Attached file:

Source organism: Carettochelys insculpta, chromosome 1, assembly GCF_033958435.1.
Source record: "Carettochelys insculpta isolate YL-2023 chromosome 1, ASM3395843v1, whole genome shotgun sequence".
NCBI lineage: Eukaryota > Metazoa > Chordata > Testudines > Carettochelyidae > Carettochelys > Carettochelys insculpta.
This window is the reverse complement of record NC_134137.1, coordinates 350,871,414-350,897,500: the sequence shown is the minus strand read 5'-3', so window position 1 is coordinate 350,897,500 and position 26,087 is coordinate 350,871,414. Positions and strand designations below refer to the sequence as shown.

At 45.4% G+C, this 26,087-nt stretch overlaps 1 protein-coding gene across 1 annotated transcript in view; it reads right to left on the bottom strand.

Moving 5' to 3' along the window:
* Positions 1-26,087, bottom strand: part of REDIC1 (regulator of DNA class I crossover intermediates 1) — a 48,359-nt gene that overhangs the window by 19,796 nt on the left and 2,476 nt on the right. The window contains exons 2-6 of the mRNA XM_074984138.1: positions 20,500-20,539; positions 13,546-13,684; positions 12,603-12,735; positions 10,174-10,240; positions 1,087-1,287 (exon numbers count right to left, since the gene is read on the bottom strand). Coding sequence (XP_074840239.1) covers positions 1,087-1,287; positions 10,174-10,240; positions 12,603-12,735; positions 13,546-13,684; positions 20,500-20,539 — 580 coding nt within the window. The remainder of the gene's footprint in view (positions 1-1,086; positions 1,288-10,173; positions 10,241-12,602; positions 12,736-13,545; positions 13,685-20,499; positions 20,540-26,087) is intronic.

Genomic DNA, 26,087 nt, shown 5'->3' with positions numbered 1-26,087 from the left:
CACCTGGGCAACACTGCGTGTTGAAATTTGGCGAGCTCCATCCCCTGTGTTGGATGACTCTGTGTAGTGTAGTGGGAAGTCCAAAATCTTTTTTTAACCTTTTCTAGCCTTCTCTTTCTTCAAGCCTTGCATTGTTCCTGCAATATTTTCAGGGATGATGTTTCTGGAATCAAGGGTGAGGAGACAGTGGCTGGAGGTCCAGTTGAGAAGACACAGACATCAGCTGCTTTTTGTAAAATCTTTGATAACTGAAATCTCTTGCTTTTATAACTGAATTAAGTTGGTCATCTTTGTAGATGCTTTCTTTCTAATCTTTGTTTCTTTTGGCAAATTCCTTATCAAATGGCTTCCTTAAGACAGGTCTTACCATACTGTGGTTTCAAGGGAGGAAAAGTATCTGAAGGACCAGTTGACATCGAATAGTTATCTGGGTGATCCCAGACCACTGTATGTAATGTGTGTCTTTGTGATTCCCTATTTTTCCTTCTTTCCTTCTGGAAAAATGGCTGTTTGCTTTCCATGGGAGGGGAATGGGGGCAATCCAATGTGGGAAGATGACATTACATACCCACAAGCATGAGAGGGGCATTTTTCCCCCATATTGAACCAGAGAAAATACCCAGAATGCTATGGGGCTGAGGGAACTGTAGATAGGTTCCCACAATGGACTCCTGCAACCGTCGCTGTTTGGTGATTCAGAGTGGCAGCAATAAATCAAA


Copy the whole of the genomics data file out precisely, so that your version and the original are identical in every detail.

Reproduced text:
Source organism: Carettochelys insculpta, chromosome 1, assembly GCF_033958435.1.
Source record: "Carettochelys insculpta isolate YL-2023 chromosome 1, ASM3395843v1, whole genome shotgun sequence".
NCBI lineage: Eukaryota > Metazoa > Chordata > Testudines > Carettochelyidae > Carettochelys > Carettochelys insculpta.
This window is the reverse complement of record NC_134137.1, coordinates 350,871,414-350,897,500: the sequence shown is the minus strand read 5'-3', so window position 1 is coordinate 350,897,500 and position 26,087 is coordinate 350,871,414. Positions and strand designations below refer to the sequence as shown.

At 45.4% G+C, this 26,087-nt stretch overlaps 1 protein-coding gene across 1 annotated transcript in view; it reads right to left on the bottom strand.

Moving 5' to 3' along the window:
* Positions 1-26,087, bottom strand: part of REDIC1 (regulator of DNA class I crossover intermediates 1) — a 48,359-nt gene that overhangs the window by 19,796 nt on the left and 2,476 nt on the right. The window contains exons 2-6 of the mRNA XM_074984138.1: positions 20,500-20,539; positions 13,546-13,684; positions 12,603-12,735; positions 10,174-10,240; positions 1,087-1,287 (exon numbers count right to left, since the gene is read on the bottom strand). Coding sequence (XP_074840239.1) covers positions 1,087-1,287; positions 10,174-10,240; positions 12,603-12,735; positions 13,546-13,684; positions 20,500-20,539 — 580 coding nt within the window. The remainder of the gene's footprint in view (positions 1-1,086; positions 1,288-10,173; positions 10,241-12,602; positions 12,736-13,545; positions 13,685-20,499; positions 20,540-26,087) is intronic.

Genomic DNA, 26,087 nt, shown 5'->3' with positions numbered 1-26,087 from the left:
CACCTGGGCAACACTGCGTGTTGAAATTTGGCGAGCTCCATCCCCTGTGTTGGATGACTCTGTGTAGTGTAGTGGGAAGTCCAAAATCTTTTTTTAACCTTTTCTAGCCTTCTCTTTCTTCAAGCCTTGCATTGTTCCTGCAATATTTTCAGGGATGATGTTTCTGGAATCAAGGGTGAGGAGACAGTGGCTGGAGGTCCAGTTGAGAAGACACAGACATCAGCTGCTTTTTGTAAAATCTTTGATAACTGAAATCTCTTGCTTTTATAACTGAATTAAGTTGGTCATCTTTGTAGATGCTTTCTTTCTAATCTTTGTTTCTTTTGGCAAATTCCTTATCAAATGGCTTCCTTAAGACAGGTCTTACCATACTGTGGTTTCAAGGGAGGAAAAGTATCTGAAGGACCAGTTGACATCGAATAGTTATCTGGGTGATCCCAGACCACTGTATGTAATGTGTGTCTTTGTGATTCCCTATTTTTCCTTCTTTCCTTCTGGAAAAATGGCTGTTTGCTTTCCATGGGAGGGGAATGGGGGCAATCCAATGTGGGAAGATGACATTACATACCCACAAGCATGAGAGGGGCATTTTTCCCCCATATTGAACCAGAGAAAATACCCAGAATGCTATGGGGCTGAGGGAACTGTAGATAGGTTCCCACAATGGACTCCTGCAACCGTCGCTGTTTGGTGATTCAGAGTGGCAGCAATAAATCAAA